She also says the experience helped her narrow down what she wanted from a prospective partner, too. “Instead of just being willing to give my energy to any opportunity, I have a very specific person in mind that I would see as my husband, as my partner for life,” she says. “I’m not really willing to settle until I get that. I’d rather just be single.”

Heather Carwile’s Perfect Dallas First Date

The Dallas-based Farmer Wants a Wife contestant dishes on what makes a good first impression.

The first step

“They need to plan the whole date,” she says. “I don’t like it when a guy just wants to wing it, because it’s hard to wing it in Dallas when you need reservations just about everywhere.”

To kick things off

Before the evening truly kicks off, “I think you should meet for drinks at Catbird,” Carwile says.

Move to a second location

If you want to stay in the area, then after Catbird, head to “a nice, light dinner at Kessaku.”

Finish the night

“Then go to Monarch, but just for dessert, because their chocolate soufflé is the best thing in life.”

That being said, she says she was surprised with how genuine the experience was, and how her fellow prospects were approaching the show. 

“I think when you see reality TV, you just always assume that they’re just doing it for their Instagram following or whatever,” she says. “But going there and meeting the girls, they really are genuine. They really want love, and they’re willing to put themselves out there on national television in an attempt to find it.”

Heaton and Grayson, who came to North Texas over the weekend to attend the American Western Weekend rodeo and music event at Arlington’s Globe Life Field, say they decided to appear on the show because it was hard to date.

“Without speaking for everyone, if we’d been successful in dating, we wouldn’t have been on this show,” Heaton says. “We just submerge ourselves into our lifestyles and a lot of times put our personal lives on the back burner, and end up out in the middle of nowhere taking care of animals without somebody to share that life with.”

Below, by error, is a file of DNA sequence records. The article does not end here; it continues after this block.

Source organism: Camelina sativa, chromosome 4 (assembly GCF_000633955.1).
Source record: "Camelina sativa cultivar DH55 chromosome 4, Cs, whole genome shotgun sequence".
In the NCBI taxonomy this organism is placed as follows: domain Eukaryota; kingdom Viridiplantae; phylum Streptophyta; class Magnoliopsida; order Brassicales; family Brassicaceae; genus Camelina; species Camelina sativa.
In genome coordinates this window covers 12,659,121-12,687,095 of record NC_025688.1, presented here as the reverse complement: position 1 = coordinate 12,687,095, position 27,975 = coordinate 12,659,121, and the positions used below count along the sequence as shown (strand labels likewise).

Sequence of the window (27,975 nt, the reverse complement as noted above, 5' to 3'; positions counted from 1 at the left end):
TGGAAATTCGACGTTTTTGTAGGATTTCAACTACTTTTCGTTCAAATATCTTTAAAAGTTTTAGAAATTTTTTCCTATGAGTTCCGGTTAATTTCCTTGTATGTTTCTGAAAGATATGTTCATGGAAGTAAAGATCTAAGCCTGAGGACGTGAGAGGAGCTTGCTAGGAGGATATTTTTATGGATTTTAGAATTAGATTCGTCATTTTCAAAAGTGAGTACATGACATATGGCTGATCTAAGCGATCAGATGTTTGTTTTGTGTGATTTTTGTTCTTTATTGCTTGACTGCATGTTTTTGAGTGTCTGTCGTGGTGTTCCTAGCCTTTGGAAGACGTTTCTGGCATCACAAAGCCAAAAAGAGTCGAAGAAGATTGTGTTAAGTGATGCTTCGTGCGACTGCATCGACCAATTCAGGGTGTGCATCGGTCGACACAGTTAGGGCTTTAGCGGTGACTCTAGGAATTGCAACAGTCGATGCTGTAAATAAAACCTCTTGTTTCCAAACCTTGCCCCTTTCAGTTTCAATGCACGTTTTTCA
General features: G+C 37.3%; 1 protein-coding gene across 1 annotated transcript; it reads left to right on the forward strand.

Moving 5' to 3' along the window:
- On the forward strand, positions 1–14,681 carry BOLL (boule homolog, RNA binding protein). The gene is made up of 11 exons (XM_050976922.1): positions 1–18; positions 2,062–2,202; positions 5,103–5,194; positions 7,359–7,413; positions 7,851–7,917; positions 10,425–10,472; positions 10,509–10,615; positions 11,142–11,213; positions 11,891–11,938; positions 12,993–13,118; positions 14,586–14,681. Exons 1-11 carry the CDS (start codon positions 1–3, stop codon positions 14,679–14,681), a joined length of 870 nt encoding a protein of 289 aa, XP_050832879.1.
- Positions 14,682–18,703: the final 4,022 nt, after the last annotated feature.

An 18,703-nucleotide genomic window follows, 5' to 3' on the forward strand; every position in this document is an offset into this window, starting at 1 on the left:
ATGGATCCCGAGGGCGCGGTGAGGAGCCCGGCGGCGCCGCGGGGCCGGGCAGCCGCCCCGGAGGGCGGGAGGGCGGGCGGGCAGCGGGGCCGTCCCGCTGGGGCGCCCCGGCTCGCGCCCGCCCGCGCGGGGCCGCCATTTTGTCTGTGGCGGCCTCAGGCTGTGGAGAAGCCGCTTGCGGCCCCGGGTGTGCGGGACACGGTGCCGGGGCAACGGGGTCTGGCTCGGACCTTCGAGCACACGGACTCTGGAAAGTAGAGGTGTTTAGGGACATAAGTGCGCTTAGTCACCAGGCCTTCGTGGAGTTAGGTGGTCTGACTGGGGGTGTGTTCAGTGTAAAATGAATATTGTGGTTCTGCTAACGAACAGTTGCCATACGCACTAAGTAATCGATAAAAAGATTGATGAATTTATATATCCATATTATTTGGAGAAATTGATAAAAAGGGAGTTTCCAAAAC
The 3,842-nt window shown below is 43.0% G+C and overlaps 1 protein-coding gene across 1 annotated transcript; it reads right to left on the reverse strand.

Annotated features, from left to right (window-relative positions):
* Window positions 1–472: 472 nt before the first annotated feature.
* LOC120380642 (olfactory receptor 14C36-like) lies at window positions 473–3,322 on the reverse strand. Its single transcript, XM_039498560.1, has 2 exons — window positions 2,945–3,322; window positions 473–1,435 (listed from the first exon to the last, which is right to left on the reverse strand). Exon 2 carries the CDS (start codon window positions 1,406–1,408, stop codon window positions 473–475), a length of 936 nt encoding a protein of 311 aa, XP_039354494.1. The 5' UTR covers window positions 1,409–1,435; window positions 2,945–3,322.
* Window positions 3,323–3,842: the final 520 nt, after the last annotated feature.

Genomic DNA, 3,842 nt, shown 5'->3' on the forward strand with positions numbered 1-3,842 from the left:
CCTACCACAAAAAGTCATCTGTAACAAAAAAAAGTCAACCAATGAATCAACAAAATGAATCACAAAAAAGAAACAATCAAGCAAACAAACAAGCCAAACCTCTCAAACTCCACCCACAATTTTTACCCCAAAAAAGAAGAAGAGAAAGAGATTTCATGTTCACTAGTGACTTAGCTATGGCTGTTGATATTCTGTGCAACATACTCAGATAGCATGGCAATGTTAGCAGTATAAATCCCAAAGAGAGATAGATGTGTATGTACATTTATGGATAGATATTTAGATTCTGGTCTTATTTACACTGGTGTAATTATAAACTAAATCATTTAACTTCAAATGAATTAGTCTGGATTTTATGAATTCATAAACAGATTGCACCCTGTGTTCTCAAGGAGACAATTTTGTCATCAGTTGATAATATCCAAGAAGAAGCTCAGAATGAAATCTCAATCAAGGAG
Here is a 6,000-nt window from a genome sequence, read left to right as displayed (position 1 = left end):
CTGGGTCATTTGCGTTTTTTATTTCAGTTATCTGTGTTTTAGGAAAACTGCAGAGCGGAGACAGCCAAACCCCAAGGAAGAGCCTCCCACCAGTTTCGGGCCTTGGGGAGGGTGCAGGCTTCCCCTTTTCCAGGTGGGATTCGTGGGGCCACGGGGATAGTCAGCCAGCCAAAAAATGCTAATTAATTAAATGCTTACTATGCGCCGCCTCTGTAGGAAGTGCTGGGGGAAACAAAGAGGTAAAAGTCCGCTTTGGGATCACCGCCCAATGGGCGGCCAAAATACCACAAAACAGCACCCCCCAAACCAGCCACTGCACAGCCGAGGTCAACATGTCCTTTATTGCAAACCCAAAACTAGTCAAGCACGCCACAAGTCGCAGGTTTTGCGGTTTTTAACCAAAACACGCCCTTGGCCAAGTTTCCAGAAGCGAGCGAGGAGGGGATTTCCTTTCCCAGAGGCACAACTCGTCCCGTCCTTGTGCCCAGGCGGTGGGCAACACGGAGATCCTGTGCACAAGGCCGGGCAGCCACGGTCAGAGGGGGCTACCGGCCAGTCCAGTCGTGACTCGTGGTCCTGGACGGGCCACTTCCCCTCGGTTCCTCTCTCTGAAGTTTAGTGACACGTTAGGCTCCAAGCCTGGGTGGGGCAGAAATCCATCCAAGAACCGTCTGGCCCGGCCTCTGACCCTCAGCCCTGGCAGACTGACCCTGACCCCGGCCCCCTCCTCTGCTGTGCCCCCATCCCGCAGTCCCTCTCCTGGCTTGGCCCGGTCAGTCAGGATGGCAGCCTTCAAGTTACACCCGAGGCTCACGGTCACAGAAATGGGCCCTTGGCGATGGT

Grayson agrees that he also had “missed the boat looking for that person.”

While not all of the contestants were necessarily prepared for farm and ranch life, “they’re moving in on our ranches and working with us day in and day out, so they see what real life is actually like,” Grayson explains. 

“I can’t speak highly enough about these women though,” Heaton says. “They came out here into a world they’ve never known and we asked them to do things we do every day, which is not an easy task, and they just jumped in feet first—sometimes literally.”

That doesn’t mean there weren’t a few early misfires, however. Both farmers agreed that there was a bit of a learning curve.

“I think on day one, this girl showed up in stark white cowboy boots,” Heaton chuckles. “The first thing I had them do was come feed cattle, and there was a lot of things out there you don’t want on white boots.”

“I think on my first date with Sydney, she shows up in $700 sneakers that are white and gold,” Grayson says.

While there were no other spoilers divulged, both say they were happy with the whole experience.

“I was going in with an open heart, an open mind, and laying it all on the line,” Grayson says. “It was single-handedly the best decision I’ve made, and I’ve decided that I’m truly gonna try and live my life that way for the rest of it just because the experience was so amazing.”


Bethany Erickson

Bethany Erickson

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Bethany Erickson is the senior digital editor for D Magazine. She's written about real estate, education policy, the stock market, and crime throughout her career, and sometimes all at the same time. She hates lima beans and 5 a.m. and takes SAT practice tests for fun.